If you have an electric water heater, the U.S Department of Energy estimates that you can save 5-12 percent of your energy costs by installing a timer that turns it off when you aren't using hot water. At night, or while you're at work, and during your utility's peak demand times, you don't really need it running...
You can install a timer yourself. They cost $60 or more, but they can pay for themselves in about a year. For details on how to install a water heater timer, see these articles:
- Great article at DIY Network
- The Department of Energy also released this guide on installing a timer
Of course, the gains from replacing that old water heater with a new one will far outshadow gains from installing a timer on an old water heater. General Electric routinely quotes savings of 62% or more from upgrading to a newer water heater. At 10 cents per kilowatt hour, that kind of energy savings would result in real dollar savings as well...around $300 a year, depending on the size of your family, how old your current water heater is, etc:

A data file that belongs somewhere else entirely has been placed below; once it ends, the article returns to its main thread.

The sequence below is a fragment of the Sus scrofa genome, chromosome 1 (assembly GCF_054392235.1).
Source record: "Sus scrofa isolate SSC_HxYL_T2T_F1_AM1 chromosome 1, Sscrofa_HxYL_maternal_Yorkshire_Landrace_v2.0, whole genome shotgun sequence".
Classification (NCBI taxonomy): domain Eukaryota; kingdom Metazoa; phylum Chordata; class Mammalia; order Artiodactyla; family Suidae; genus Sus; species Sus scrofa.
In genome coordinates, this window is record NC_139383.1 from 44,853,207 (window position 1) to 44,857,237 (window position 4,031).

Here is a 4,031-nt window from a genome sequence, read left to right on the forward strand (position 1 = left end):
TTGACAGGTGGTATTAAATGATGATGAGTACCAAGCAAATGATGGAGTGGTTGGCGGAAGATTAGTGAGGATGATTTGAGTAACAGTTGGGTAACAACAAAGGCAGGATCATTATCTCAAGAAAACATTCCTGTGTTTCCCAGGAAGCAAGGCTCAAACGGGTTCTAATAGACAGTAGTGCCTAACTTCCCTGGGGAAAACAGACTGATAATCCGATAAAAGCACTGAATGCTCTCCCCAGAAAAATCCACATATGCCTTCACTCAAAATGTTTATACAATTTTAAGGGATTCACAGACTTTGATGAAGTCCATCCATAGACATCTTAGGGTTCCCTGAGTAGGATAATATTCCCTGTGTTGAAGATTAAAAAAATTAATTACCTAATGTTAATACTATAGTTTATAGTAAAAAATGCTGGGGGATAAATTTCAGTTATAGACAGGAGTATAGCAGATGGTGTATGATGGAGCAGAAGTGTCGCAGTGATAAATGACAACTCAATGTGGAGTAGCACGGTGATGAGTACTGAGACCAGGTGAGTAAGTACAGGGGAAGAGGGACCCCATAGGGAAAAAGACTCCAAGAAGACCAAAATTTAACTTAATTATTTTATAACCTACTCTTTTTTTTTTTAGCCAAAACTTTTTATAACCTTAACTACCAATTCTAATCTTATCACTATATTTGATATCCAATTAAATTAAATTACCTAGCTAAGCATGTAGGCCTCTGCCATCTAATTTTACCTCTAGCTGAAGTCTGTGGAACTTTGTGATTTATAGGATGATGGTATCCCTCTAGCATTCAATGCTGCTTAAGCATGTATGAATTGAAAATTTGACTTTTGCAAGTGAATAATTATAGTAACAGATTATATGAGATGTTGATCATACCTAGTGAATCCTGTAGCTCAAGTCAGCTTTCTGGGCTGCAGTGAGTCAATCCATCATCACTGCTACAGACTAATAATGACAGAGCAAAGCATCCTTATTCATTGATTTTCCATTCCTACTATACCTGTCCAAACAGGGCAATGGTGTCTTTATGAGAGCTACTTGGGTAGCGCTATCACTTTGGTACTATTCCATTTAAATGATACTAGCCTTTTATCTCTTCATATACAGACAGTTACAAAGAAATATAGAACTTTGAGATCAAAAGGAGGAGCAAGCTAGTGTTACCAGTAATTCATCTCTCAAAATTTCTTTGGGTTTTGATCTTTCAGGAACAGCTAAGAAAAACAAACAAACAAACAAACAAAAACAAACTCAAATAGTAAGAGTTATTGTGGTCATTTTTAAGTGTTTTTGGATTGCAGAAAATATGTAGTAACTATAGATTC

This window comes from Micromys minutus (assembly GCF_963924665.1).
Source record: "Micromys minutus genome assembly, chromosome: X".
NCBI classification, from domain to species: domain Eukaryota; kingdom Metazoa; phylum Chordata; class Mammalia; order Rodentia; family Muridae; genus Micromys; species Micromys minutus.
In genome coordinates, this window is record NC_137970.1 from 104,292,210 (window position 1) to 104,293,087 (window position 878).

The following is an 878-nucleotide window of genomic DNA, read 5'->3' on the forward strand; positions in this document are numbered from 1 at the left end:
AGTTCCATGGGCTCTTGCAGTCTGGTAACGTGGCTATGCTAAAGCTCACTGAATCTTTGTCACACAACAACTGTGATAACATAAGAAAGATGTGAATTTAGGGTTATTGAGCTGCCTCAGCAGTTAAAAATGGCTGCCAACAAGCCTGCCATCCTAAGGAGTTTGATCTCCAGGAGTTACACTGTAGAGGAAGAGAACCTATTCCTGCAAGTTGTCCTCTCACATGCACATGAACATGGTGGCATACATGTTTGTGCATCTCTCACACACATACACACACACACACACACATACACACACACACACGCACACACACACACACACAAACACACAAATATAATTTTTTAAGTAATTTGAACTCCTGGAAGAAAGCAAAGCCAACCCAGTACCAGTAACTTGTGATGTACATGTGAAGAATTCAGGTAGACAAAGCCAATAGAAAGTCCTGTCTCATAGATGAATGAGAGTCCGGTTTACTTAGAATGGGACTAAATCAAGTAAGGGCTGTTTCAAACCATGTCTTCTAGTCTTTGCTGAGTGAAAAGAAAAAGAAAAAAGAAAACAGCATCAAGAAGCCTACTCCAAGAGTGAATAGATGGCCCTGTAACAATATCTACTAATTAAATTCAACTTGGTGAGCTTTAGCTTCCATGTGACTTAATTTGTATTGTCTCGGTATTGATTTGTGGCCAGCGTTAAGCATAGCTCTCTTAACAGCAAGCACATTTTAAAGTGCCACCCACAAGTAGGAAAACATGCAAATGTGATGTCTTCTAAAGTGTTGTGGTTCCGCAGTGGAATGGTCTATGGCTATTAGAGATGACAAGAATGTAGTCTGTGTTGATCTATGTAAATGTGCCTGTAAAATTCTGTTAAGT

The $320 per year in savings is calculated based on a Department of Energy (DOE) test procedure comparing a standard 50-gallon electric tank water heater using 4,881 kilowatt-hours per year versus the GeoSpring hybrid water heater using 1,856 kilowatt-hours per year. The GE hybrid water heater saves 3,025 kilowatt-hours per year comparatively. The kWh savings is multiplied by the national average electricity rate of 10.65 cents per kilowatt-hour, which equals $322 per year in savings. For simplicity, GE rounds the savings to $320 per year.
Also, there's a potential tax bonus: The Tax Relief, Unemployment Insurance Reauthorization, and Job Creation Act of 2010 provides a federal tax credit applicable for the purchase and installation of an ENERGY STAR compliant qualified heat-pump style water heater. The tax credit can add another one-time savings of $300.
This story courtesy of waterheaterreviews.com , who regularly Review Water Heaters.